As the G7 populations continue to age, most notably the greying U.S. baby boomer generation, the prevalence of Alzheimer's disease (AD) is expected to increase significantly. By 2021, more than 10 million people across the G7 will be living with AD while nearly 5 million more can expect to begin developing clinically evident symptoms within 1 to 2 years. Despite a large and growing patient population, the cause of AD is still poorly understood and currently available treatments offer limited efficacy. However, this past year has seen both notable advances?as well as setbacks?in AD drug development.

The beta-amyloid (A?) cascade has been a major therapeutic target of the pharmaceutical industry for over a decade. In particular, the anti-A? monoclonal antibody (MAb) bapineuzumab, co-developed by Janssen Alzheimer Immunotherapy and Pfizer, had garnered quite a bit of attention in the past few years. The drug's failure in Phase III trials this August was a disappointment to the AD community and underscored the challenges faced by drug developers when choosing to advance a compound into Phase III trials on the basis of post-hoc analyses of Phase II data.

Eli Lilly also reported data from two, large-scale Phase III trials anti-A? MAb solanezumab this year. While data from the individual trials was somewhat lackluster, the pooled data from the two studies showed the drug had modest therapeutic efficacy in mild AD patients. Considering the recent slew of late-stage failures, this success can be considered a partial victory for the field. Following discussions with the FDA about the path forward for solanezumab's development, Eli Lilly announced plans for an additional Phase III study of the agent in mild AD patients.

The past year also saw the initiation of the first prevention trials for AD, including the Alzheimer's Prevention Initiative (API) trial, the Dominantly Inherited Alzheimer's Network (DIAN) trial, and the Anti-Amyloid in Asymptomatic Alzheimer's (A4) Trial. Additionally, studies in prodromal AD patients have begun recently, most notably the Scarlet Road trial of Roche's anti-A? MAb gantenerumab. Thought leaders have increasingly voiced the opinion that such early trials will prove vital to furthering our understanding of AD, and are optimistic that the ongoing efforts will yield valuable data and, ultimately, effective therapies.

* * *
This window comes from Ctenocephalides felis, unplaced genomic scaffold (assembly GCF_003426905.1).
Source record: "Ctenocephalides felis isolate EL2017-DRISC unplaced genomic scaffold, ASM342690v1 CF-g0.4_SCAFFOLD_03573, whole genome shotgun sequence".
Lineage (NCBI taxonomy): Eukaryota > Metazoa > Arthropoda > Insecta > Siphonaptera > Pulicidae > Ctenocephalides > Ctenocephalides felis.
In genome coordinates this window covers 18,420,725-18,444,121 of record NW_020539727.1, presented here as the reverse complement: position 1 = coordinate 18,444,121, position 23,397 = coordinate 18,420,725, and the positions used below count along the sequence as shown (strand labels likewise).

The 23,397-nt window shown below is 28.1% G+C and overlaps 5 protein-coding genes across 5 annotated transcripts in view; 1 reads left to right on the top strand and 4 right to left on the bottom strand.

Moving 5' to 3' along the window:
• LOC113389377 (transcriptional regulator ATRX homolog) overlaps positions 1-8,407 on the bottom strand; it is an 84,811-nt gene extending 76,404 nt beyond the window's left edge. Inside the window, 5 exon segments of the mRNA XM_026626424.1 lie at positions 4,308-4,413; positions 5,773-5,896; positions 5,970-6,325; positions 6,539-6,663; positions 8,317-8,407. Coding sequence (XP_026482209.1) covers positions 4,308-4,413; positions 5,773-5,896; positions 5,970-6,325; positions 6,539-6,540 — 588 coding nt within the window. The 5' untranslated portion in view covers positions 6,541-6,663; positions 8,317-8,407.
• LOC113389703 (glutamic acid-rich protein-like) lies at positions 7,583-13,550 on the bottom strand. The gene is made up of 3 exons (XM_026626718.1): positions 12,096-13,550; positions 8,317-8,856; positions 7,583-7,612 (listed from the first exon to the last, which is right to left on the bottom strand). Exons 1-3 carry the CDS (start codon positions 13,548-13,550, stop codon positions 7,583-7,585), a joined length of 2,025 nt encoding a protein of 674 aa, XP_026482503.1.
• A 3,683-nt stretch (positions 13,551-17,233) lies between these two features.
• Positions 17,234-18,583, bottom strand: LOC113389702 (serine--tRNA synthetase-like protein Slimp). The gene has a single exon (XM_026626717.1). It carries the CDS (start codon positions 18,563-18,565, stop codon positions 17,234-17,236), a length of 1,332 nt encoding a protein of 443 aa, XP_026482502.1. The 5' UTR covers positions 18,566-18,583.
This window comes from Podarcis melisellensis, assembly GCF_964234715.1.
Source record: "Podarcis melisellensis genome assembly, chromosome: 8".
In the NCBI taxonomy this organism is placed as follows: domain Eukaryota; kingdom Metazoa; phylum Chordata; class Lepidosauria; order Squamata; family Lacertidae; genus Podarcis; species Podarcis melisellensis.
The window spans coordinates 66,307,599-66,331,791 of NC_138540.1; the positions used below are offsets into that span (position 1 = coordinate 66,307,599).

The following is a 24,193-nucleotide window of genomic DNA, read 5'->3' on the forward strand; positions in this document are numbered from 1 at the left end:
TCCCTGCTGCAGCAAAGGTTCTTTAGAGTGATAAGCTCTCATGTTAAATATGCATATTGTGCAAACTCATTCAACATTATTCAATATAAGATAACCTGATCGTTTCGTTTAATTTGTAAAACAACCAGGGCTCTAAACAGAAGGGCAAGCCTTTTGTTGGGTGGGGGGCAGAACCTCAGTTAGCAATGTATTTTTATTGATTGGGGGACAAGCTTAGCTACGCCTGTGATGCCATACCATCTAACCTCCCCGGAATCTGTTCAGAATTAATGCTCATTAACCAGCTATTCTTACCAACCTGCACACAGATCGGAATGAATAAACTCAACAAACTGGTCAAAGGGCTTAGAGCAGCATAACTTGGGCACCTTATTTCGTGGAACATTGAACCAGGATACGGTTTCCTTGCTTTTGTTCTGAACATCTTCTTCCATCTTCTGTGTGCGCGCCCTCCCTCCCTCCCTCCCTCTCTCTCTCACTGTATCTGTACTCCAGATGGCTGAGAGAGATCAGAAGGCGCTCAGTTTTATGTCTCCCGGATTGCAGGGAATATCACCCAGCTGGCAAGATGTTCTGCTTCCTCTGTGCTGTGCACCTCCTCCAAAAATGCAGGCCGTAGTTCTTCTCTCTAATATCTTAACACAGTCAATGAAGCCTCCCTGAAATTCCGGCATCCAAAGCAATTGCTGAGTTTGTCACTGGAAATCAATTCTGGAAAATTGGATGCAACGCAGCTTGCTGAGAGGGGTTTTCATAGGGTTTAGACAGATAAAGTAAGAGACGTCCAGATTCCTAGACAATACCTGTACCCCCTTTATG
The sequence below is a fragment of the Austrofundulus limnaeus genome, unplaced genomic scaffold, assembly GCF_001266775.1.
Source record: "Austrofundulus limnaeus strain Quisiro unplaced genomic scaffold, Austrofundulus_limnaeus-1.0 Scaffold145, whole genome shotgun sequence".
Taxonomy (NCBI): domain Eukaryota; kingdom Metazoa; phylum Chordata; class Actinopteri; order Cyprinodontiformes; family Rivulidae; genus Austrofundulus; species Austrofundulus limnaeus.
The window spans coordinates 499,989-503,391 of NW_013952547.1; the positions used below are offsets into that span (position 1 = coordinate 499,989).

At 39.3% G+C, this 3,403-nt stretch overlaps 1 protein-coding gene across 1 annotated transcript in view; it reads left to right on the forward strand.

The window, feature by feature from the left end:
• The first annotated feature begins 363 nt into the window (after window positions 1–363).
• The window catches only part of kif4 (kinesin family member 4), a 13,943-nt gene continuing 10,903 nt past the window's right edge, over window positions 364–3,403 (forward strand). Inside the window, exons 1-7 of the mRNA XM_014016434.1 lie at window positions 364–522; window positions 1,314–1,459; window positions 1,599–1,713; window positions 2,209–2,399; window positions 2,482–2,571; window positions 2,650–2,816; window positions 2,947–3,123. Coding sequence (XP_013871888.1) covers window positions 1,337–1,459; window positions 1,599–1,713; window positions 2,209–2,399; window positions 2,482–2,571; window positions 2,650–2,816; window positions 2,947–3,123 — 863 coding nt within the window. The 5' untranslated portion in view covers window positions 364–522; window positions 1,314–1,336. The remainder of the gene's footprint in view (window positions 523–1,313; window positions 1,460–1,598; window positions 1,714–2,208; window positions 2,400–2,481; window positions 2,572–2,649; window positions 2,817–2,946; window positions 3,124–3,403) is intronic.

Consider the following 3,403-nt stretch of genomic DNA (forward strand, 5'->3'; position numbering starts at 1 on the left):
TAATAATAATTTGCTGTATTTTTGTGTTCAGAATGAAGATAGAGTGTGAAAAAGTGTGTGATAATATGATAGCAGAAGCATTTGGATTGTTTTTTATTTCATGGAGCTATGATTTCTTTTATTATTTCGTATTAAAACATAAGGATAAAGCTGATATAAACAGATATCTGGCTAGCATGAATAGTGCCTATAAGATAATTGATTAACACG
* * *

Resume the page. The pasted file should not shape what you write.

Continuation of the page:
Despite a number of recent setbacks in the field, we are still optimistic about the long-term AD pipeline, thanks in part to development of novel BACE inhibitors, anti-A? MAbs, novel symptomatic therapies and the further development of solanezumab. Additionally, with the jury still out on the amyloid hypothesis, we expect the field to broaden its focus to include therapies acting on other potential pathways such as tau in addition to A?.

Joseph Martinez is an Associate with the DRG Consulting group.
Georgiana L. Kuhlmann, S.M. is a research analyst with Decision Resources.
 

Sources:
Decision Resources Pharmacor, 2012: Alzheimer's Disease (Event Driven)

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